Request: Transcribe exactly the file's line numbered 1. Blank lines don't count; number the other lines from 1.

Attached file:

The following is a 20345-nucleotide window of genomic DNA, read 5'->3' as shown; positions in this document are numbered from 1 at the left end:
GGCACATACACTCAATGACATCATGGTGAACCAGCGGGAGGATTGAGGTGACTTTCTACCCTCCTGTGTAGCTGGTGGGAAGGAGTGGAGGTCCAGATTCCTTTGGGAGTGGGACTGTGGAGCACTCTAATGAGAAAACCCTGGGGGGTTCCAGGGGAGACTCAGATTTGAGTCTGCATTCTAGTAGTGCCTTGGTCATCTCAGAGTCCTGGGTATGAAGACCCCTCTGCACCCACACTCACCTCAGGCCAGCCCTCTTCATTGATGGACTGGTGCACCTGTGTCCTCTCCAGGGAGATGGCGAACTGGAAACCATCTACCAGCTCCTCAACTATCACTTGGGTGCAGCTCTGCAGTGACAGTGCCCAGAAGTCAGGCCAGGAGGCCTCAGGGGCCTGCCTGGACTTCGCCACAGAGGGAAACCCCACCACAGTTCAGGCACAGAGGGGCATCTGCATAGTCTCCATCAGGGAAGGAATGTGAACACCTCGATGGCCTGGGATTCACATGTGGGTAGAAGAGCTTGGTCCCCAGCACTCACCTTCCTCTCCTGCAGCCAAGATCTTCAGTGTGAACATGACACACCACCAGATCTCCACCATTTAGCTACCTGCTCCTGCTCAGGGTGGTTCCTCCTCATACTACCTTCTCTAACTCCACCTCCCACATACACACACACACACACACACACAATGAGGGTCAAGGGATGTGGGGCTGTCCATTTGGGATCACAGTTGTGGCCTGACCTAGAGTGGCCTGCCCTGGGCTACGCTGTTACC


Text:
The following is a 20345-nucleotide window of genomic DNA, read 5'->3' as shown; positions in this document are numbered from 1 at the left end: